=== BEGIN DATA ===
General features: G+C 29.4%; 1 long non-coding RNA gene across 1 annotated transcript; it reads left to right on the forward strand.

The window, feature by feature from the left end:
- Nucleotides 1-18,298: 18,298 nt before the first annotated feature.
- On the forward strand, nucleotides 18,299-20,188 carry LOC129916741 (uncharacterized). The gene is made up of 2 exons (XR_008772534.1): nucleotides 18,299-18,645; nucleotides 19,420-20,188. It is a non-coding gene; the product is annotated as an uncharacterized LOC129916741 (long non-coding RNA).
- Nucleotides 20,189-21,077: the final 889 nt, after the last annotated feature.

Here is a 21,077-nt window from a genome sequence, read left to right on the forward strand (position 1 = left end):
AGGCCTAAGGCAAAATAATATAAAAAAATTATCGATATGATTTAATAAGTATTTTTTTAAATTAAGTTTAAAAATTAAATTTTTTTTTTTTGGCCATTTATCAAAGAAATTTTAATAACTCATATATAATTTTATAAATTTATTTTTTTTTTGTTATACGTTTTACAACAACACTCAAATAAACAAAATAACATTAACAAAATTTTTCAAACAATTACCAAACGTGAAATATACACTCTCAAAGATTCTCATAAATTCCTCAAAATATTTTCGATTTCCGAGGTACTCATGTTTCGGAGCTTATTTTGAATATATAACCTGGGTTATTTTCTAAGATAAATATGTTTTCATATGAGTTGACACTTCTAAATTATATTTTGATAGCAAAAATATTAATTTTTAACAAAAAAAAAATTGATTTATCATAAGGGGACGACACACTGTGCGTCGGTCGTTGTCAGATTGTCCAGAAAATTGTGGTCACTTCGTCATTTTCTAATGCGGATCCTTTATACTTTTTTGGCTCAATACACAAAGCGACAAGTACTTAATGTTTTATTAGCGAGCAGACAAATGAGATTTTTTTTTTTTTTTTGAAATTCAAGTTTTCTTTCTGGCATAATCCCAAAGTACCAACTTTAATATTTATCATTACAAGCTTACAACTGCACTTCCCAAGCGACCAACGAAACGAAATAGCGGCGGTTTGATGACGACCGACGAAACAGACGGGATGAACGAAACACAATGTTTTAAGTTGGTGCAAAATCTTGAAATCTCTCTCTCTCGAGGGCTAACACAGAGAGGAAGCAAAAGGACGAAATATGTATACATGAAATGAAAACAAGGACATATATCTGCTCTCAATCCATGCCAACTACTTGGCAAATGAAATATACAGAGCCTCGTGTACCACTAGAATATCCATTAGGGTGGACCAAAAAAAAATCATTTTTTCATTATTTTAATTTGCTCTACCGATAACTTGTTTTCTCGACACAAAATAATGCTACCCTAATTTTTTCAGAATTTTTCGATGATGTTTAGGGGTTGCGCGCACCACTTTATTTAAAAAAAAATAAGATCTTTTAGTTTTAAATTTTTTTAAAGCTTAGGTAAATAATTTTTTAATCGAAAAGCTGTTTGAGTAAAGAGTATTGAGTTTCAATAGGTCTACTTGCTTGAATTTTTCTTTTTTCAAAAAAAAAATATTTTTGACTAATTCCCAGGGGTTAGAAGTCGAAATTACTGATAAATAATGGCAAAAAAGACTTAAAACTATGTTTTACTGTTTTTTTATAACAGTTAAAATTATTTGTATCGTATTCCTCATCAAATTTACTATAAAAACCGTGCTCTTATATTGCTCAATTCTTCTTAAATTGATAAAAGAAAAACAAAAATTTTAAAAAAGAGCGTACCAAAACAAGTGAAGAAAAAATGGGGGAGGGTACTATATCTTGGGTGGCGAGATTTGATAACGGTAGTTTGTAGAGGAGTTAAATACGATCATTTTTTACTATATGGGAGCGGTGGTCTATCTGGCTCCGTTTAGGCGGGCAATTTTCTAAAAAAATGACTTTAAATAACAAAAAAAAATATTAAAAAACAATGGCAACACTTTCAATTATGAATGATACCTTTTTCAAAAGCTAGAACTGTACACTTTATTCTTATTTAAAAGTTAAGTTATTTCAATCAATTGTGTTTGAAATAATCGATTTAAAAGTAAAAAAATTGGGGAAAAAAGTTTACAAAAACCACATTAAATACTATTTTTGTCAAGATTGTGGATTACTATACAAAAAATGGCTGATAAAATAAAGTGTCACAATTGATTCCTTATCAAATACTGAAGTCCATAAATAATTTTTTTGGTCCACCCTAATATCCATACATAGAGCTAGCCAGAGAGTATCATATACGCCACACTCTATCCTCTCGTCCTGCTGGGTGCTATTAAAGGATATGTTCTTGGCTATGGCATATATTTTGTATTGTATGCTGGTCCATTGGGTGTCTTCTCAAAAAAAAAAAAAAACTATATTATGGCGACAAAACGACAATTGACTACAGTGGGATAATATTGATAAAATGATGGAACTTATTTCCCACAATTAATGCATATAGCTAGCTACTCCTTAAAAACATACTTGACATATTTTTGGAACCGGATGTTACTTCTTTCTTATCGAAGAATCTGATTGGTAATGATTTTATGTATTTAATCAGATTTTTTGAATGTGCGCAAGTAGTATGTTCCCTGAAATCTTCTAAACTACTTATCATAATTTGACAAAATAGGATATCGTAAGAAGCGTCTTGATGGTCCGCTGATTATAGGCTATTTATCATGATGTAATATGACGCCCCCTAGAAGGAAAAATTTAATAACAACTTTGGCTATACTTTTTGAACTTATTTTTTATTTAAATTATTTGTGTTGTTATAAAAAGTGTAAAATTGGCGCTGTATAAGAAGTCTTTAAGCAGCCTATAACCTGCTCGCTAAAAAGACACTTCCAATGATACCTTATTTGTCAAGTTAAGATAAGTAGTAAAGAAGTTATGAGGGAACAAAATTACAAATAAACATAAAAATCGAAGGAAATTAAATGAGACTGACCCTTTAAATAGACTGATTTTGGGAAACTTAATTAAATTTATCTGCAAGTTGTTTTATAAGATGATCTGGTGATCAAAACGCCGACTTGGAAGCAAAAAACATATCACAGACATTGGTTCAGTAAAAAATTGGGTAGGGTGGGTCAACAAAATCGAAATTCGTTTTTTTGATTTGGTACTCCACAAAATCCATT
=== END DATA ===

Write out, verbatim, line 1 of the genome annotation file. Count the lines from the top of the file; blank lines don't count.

General features: G+C 29.4%; 1 long non-coding RNA gene across 1 annotated transcript; it reads left to right on the forward strand.